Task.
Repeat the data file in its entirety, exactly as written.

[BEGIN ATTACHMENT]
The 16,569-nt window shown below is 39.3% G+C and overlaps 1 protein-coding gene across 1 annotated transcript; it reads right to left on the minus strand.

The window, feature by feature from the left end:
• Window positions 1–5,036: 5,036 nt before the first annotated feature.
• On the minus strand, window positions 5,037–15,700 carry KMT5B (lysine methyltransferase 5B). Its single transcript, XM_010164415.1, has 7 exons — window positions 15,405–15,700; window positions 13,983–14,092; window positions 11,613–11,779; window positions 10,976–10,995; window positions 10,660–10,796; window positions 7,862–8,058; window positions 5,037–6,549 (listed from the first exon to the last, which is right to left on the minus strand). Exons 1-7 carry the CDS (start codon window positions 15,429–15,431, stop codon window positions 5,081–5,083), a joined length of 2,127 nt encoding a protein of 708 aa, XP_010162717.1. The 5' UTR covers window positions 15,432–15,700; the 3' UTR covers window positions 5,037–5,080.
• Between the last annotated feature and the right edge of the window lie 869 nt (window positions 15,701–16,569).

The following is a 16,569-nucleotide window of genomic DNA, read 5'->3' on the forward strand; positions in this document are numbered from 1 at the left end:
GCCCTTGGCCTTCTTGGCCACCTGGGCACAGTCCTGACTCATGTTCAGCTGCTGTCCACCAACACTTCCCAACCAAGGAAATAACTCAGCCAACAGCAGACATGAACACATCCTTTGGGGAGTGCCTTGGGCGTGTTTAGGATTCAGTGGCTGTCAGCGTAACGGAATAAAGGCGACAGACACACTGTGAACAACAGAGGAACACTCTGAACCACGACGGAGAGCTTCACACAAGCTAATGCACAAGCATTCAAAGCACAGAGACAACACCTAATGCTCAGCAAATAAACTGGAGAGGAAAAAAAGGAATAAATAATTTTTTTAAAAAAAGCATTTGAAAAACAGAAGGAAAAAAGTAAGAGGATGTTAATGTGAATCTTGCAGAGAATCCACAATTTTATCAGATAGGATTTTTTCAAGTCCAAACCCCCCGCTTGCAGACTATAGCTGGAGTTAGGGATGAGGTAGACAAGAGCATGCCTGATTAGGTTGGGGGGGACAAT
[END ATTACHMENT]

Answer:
The 16,569-nt window shown below is 39.3% G+C and overlaps 1 protein-coding gene across 1 annotated transcript; it reads right to left on the minus strand.

The window, feature by feature from the left end:
• Window positions 1–5,036: 5,036 nt before the first annotated feature.
• On the minus strand, window positions 5,037–15,700 carry KMT5B (lysine methyltransferase 5B). Its single transcript, XM_010164415.1, has 7 exons — window positions 15,405–15,700; window positions 13,983–14,092; window positions 11,613–11,779; window positions 10,976–10,995; window positions 10,660–10,796; window positions 7,862–8,058; window positions 5,037–6,549 (listed from the first exon to the last, which is right to left on the minus strand). Exons 1-7 carry the CDS (start codon window positions 15,429–15,431, stop codon window positions 5,081–5,083), a joined length of 2,127 nt encoding a protein of 708 aa, XP_010162717.1. The 5' UTR covers window positions 15,432–15,700; the 3' UTR covers window positions 5,037–5,080.
• Between the last annotated feature and the right edge of the window lie 869 nt (window positions 15,701–16,569).

The following is a 16,569-nucleotide window of genomic DNA, read 5'->3' on the forward strand; positions in this document are numbered from 1 at the left end:
GCCCTTGGCCTTCTTGGCCACCTGGGCACAGTCCTGACTCATGTTCAGCTGCTGTCCACCAACACTTCCCAACCAAGGAAATAACTCAGCCAACAGCAGACATGAACACATCCTTTGGGGAGTGCCTTGGGCGTGTTTAGGATTCAGTGGCTGTCAGCGTAACGGAATAAAGGCGACAGACACACTGTGAACAACAGAGGAACACTCTGAACCACGACGGAGAGCTTCACACAAGCTAATGCACAAGCATTCAAAGCACAGAGACAACACCTAATGCTCAGCAAATAAACTGGAGAGGAAAAAAAGGAATAAATAATTTTTTTAAAAAAAGCATTTGAAAAACAGAAGGAAAAAAGTAAGAGGATGTTAATGTGAATCTTGCAGAGAATCCACAATTTTATCAGATAGGATTTTTTCAAGTCCAAACCCCCCGCTTGCAGACTATAGCTGGAGTTAGGGATGAGGTAGACAAGAGCATGCCTGATTAGGTTGGGGGGGACAAT